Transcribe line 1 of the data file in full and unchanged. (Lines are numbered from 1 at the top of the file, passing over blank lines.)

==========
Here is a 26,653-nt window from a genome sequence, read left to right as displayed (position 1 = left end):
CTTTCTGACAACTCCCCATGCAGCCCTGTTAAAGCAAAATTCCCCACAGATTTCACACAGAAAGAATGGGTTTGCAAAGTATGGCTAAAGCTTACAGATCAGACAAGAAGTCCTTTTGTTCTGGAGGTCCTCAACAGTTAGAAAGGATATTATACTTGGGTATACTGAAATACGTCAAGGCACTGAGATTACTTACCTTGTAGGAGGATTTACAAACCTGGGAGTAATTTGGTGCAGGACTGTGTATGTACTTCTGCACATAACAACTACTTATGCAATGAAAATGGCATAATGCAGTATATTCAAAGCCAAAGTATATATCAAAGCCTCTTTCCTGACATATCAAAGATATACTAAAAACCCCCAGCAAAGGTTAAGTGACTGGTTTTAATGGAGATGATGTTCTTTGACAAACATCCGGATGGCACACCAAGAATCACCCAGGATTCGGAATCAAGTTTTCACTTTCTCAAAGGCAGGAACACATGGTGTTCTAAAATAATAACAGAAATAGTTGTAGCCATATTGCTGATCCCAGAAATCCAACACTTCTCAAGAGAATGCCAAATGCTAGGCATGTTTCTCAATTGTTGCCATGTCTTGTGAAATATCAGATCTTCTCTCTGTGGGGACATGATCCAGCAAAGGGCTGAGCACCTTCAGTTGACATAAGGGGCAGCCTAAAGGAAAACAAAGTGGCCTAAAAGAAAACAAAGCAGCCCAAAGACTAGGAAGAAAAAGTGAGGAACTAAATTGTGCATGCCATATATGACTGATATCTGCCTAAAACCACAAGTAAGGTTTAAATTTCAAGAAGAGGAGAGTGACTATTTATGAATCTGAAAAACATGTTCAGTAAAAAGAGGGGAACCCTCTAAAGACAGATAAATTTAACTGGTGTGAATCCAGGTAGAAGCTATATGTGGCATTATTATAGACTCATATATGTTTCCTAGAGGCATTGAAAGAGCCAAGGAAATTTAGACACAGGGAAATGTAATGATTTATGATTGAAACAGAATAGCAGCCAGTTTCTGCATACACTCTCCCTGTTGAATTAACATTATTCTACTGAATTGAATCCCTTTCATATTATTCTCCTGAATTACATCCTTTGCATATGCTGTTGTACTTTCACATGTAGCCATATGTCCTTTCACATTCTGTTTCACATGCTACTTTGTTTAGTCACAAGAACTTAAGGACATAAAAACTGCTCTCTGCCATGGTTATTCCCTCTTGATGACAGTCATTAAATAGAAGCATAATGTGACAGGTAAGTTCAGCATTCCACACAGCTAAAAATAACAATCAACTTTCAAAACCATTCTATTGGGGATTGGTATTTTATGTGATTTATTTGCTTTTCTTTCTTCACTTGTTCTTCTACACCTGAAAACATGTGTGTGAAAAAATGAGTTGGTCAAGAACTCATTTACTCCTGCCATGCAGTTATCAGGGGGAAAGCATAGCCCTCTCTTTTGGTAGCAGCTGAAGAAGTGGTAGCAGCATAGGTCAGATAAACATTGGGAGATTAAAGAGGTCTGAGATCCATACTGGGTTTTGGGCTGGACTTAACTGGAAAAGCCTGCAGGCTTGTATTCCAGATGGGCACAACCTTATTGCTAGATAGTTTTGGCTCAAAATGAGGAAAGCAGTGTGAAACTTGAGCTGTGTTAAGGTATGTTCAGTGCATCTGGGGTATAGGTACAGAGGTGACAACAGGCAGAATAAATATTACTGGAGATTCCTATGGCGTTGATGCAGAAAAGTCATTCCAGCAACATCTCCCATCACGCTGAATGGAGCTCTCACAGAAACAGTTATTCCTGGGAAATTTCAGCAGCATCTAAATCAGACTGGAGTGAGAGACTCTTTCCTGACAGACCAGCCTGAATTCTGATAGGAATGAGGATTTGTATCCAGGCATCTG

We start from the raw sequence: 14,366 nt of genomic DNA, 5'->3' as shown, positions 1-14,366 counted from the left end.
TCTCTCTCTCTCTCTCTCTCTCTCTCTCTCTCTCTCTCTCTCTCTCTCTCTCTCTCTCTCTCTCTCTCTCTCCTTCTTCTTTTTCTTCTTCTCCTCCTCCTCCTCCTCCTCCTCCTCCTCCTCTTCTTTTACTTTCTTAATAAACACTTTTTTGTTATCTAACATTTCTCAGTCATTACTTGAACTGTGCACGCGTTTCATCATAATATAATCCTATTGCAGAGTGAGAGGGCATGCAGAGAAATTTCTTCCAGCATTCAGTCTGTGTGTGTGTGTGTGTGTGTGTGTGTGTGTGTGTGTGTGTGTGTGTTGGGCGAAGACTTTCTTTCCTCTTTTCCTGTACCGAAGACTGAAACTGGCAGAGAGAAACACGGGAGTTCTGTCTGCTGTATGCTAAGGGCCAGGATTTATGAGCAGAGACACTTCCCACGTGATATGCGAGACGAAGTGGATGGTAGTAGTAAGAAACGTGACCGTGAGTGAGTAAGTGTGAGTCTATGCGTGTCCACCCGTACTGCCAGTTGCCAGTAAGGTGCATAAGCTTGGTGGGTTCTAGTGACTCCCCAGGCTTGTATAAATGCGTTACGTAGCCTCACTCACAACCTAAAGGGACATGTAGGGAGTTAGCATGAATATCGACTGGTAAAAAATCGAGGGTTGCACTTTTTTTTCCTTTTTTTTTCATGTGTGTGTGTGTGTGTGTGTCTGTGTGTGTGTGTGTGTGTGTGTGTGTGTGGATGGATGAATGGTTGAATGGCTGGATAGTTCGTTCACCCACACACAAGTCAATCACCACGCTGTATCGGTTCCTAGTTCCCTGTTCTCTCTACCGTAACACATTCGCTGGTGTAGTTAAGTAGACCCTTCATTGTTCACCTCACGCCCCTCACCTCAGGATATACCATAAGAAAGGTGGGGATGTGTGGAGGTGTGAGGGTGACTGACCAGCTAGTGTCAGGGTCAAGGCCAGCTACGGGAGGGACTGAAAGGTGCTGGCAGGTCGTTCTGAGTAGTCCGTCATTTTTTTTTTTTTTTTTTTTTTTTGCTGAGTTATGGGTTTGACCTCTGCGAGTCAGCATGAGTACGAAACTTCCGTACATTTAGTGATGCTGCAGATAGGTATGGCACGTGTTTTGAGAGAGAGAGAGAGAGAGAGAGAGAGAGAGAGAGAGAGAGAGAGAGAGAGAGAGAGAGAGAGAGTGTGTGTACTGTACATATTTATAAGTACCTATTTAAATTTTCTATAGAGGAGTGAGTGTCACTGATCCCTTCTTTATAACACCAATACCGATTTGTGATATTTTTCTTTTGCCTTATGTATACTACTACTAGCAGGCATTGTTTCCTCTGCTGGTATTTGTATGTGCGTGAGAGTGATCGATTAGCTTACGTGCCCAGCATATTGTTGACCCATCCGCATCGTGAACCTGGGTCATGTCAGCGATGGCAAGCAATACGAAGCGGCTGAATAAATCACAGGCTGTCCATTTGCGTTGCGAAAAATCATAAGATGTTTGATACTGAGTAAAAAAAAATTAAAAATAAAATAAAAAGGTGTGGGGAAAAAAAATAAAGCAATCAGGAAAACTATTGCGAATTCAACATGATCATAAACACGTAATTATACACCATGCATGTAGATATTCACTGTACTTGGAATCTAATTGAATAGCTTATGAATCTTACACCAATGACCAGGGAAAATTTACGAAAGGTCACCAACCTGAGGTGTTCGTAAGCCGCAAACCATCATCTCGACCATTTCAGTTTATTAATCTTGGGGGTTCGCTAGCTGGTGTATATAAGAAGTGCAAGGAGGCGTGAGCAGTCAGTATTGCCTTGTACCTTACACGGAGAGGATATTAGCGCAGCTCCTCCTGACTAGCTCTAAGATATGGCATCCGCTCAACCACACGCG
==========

Here is a 26,653-nt window from a genome sequence, read left to right as displayed (position 1 = left end):